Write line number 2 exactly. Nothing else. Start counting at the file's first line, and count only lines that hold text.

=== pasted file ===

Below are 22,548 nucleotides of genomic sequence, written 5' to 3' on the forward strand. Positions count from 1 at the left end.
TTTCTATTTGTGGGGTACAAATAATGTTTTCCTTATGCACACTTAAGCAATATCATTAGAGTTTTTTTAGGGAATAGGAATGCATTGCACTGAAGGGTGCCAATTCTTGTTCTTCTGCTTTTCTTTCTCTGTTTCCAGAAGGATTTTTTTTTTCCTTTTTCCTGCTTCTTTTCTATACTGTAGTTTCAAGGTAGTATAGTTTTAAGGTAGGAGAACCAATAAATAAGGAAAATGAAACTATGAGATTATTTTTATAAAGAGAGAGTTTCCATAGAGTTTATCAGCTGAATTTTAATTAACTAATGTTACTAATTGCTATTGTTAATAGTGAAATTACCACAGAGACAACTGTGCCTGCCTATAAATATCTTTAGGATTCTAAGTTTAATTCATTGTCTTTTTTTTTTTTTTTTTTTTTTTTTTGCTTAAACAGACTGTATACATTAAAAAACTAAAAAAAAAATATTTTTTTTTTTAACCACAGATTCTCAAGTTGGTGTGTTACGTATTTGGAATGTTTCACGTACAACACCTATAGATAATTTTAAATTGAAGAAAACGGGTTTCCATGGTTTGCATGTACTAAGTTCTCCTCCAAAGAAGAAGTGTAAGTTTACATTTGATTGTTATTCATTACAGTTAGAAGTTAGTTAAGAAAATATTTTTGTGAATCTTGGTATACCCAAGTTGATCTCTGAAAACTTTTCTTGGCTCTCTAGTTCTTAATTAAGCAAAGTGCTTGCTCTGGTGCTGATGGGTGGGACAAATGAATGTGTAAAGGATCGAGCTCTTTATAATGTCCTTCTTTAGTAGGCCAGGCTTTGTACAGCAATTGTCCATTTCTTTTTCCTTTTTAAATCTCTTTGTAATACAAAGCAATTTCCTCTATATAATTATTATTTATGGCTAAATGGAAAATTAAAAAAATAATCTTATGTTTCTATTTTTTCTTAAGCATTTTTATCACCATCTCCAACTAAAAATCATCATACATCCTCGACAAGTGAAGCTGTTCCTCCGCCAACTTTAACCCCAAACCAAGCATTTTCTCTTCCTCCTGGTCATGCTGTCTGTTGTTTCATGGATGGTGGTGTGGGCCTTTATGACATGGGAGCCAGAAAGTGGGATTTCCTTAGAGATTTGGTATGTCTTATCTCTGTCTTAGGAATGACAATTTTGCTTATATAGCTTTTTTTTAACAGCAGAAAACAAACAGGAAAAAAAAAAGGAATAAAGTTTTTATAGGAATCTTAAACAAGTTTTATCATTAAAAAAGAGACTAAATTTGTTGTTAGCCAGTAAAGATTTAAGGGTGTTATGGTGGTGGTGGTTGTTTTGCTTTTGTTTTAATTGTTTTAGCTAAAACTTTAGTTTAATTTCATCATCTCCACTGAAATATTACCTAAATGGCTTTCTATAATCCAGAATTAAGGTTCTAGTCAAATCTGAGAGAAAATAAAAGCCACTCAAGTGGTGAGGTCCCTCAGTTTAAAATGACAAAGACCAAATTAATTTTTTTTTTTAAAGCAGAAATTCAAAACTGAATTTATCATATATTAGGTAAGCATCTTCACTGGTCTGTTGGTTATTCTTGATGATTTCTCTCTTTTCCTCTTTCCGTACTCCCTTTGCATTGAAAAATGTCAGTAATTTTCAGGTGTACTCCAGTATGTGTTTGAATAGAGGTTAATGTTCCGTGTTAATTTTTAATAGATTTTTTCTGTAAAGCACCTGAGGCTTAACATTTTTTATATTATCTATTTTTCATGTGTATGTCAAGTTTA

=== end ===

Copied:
TTTCTATTTGTGGGGTACAAATAATGTTTTCCTTATGCACACTTAAGCAATATCATTAGAGTTTTTTTAGGGAATAGGAATGCATTGCACTGAAGGGTGCCAATTCTTGTTCTTCTGCTTTTCTTTCTCTGTTTCCAGAAGGATTTTTTTTTTCCTTTTTCCTGCTTCTTTTCTATACTGTAGTTTCAAGGTAGTATAGTTTTAAGGTAGGAGAACCAATAAATAAGGAAAATGAAACTATGAGATTATTTTTATAAAGAGAGAGTTTCCATAGAGTTTATCAGCTGAATTTTAATTAACTAATGTTACTAATTGCTATTGTTAATAGTGAAATTACCACAGAGACAACTGTGCCTGCCTATAAATATCTTTAGGATTCTAAGTTTAATTCATTGTCTTTTTTTTTTTTTTTTTTTTTTTTTTGCTTAAACAGACTGTATACATTAAAAAACTAAAAAAAAAATATTTTTTTTTTTAACCACAGATTCTCAAGTTGGTGTGTTACGTATTTGGAATGTTTCACGTACAACACCTATAGATAATTTTAAATTGAAGAAAACGGGTTTCCATGGTTTGCATGTACTAAGTTCTCCTCCAAAGAAGAAGTGTAAGTTTACATTTGATTGTTATTCATTACAGTTAGAAGTTAGTTAAGAAAATATTTTTGTGAATCTTGGTATACCCAAGTTGATCTCTGAAAACTTTTCTTGGCTCTCTAGTTCTTAATTAAGCAAAGTGCTTGCTCTGGTGCTGATGGGTGGGACAAATGAATGTGTAAAGGATCGAGCTCTTTATAATGTCCTTCTTTAGTAGGCCAGGCTTTGTACAGCAATTGTCCATTTCTTTTTCCTTTTTAAATCTCTTTGTAATACAAAGCAATTTCCTCTATATAATTATTATTTATGGCTAAATGGAAAATTAAAAAAATAATCTTATGTTTCTATTTTTTCTTAAGCATTTTTATCACCATCTCCAACTAAAAATCATCATACATCCTCGACAAGTGAAGCTGTTCCTCCGCCAACTTTAACCCCAAACCAAGCATTTTCTCTTCCTCCTGGTCATGCTGTCTGTTGTTTCATGGATGGTGGTGTGGGCCTTTATGACATGGGAGCCAGAAAGTGGGATTTCCTTAGAGATTTGGTATGTCTTATCTCTGTCTTAGGAATGACAATTTTGCTTATATAGCTTTTTTTTAACAGCAGAAAACAAACAGGAAAAAAAAAAGGAATAAAGTTTTTATAGGAATCTTAAACAAGTTTTATCATTAAAAAAGAGACTAAATTTGTTGTTAGCCAGTAAAGATTTAAGGGTGTTATGGTGGTGGTGGTTGTTTTGCTTTTGTTTTAATTGTTTTAGCTAAAACTTTAGTTTAATTTCATCATCTCCACTGAAATATTACCTAAATGGCTTTCTATAATCCAGAATTAAGGTTCTAGTCAAATCTGAGAGAAAATAAAAGCCACTCAAGTGGTGAGGTCCCTCAGTTTAAAATGACAAAGACCAAATTAATTTTTTTTTTTAAAGCAGAAATTCAAAACTGAATTTATCATATATTAGGTAAGCATCTTCACTGGTCTGTTGGTTATTCTTGATGATTTCTCTCTTTTCCTCTTTCCGTACTCCCTTTGCATTGAAAAATGTCAGTAATTTTCAGGTGTACTCCAGTATGTGTTTGAATAGAGGTTAATGTTCCGTGTTAATTTTTAATAGATTTTTTCTGTAAAGCACCTGAGGCTTAACATTTTTTATATTATCTATTTTTCATGTGTATGTCAAGTTTA